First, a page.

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Idle Talk

One of my sweet friends recommended that I "spotlight" this blog post by Kristen Dalton Wolfe on #gossip. Since my life is all over the place with wedding, moving, and general start of summer plans I was happy to oblige. Thanks girl!
Recently, I was with a group and felt myself being unusually quiet. I was trying to stay engaged, but I felt completely disinterested and…bored. 

The group was talking about people and recounting stories of their past that weren’t exactly flattering. Some of the subjects of conversation were actually people who have hurt me in the past. Let’s be honest, it feels satisfying when people don’t like someone who hurt you. But I actually sat there feeling bored, checked out and gross.  What had come over me?
When I got home that evening, I reflected on this change in me. I’ve been praying that I would grow in love and loving people well in 2016 and I felt really excited to have lost interest in gossip. In my time with God, I was like “yay! aren’t you proud of me? I didn’t participate in that conversation!”
His response was, “Yes, but you also didn’t stop it.”
Sitting there silently in the middle of idle chatter and gossip made me just as guilty. It was awesome to have had the breakthrough, but I needed to take it a step further and call it out.
We all know that gossip is wrong, hurtful, harmful and divisive. So why do we itch to do it? What is our fascination with highlighting the offenses in others?  I don’t think just knowing gossip is wrong will change us. There has to be something more. It has to be deeper than that.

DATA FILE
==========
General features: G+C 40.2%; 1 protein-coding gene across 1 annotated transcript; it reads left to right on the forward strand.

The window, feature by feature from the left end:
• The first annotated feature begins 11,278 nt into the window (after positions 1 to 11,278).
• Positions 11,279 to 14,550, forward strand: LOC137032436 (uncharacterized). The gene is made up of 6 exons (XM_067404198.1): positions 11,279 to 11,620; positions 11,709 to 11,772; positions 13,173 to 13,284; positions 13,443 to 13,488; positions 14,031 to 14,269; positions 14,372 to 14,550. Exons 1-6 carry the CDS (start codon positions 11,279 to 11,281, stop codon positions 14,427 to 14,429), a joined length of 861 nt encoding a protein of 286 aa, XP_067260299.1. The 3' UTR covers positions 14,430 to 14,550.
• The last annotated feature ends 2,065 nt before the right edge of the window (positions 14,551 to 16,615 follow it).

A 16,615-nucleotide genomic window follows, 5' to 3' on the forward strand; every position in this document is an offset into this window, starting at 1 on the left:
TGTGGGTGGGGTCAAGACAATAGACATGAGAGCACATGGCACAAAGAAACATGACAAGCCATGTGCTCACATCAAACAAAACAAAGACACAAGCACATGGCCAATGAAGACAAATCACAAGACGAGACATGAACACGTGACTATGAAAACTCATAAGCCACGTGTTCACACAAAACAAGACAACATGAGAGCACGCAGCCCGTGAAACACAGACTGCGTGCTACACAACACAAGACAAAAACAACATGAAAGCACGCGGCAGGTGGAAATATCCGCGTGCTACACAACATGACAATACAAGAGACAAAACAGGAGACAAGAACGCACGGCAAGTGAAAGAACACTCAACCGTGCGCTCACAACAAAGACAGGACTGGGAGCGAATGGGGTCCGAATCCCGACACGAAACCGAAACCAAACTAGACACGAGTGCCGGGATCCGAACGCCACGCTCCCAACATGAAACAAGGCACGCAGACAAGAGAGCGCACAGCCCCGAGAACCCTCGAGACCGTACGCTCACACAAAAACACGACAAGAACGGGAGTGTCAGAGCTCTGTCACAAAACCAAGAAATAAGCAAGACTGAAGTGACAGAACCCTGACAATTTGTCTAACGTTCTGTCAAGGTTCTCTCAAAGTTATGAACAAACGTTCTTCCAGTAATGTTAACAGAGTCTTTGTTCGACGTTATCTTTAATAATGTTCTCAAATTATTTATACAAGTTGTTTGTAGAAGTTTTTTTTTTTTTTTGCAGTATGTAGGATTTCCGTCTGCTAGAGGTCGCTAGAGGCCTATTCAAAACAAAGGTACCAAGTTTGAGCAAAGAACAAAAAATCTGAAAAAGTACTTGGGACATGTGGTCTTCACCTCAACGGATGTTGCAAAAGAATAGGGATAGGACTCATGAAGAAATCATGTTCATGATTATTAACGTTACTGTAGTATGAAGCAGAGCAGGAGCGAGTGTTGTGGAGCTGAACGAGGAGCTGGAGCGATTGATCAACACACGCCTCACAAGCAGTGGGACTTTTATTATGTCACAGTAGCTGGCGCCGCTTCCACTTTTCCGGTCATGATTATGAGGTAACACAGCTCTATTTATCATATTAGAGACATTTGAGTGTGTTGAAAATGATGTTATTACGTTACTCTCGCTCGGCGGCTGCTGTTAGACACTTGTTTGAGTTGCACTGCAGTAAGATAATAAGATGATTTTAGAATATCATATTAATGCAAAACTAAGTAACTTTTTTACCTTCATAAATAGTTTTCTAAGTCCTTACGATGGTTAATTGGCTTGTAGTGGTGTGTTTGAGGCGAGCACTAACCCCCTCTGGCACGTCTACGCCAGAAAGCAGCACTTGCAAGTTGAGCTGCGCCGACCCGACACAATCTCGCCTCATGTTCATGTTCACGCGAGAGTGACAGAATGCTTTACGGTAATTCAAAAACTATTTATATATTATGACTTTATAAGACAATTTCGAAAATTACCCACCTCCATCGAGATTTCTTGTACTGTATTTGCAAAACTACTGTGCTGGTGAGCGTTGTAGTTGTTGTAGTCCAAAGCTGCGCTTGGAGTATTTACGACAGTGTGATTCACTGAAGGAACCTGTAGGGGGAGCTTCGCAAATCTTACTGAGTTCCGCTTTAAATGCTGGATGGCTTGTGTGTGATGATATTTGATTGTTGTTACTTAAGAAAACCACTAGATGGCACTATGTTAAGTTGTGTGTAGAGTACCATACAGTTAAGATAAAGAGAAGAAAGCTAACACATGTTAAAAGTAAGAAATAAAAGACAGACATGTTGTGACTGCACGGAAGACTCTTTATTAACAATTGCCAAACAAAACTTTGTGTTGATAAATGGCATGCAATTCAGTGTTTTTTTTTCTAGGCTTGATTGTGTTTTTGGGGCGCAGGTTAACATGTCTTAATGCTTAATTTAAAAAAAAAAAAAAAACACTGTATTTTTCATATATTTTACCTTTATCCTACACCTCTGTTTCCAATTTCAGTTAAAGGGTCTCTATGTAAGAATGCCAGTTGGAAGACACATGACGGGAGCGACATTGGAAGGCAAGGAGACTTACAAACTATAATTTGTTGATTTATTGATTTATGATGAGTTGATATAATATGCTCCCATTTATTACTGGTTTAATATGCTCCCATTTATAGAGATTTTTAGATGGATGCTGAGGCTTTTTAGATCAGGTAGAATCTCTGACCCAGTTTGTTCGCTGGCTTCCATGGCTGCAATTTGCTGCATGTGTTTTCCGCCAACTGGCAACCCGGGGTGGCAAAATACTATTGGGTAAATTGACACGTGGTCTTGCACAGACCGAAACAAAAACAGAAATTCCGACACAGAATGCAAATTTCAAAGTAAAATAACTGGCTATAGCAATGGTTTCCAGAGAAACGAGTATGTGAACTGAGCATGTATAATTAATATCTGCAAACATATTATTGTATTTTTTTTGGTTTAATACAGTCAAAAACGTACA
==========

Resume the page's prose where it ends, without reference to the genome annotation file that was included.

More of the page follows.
The root of gossip is fear of people, feeling threatened, a lack of trust in God, a need to be right or validated and a need to control. There may be times it’s not necessarily mean spirited or negative, but it’s unproductive and not uplifting.
Whoever goes about slandering reveals secrets; therefore do not associate with a simple babbler. Proverbs 20:19

Our interest in gossipping or discussing people is directly correlated to our identity.

We may know consciously that we have a royal identity, but has our subconscious mind had a revelation in that?

We are heavenly creatures, seated in heavenly places with the mind of Christ. We are co-laborors, daughters and queens. When we get full revelations in who we are and the more we choose our royal nature, we lose interest in topics that aren’t meaningful, noble, excellent or praiseworthy.

A queen knows her inheritance, she knows who their Father is, she knows she is secure in Him. Queens don’t know feel the need or even have time to talk about people or offenses. They are too busy going about the Kingdom’s business.

A pauper doesn’t know if there will be enough, she doesn’t know who her Father is. Paupers compete and compare because other women pose a threat to them since they live in a paradigm where they aren’t loved and there isn’t enough.

Check out this chart to see which you’re relating to.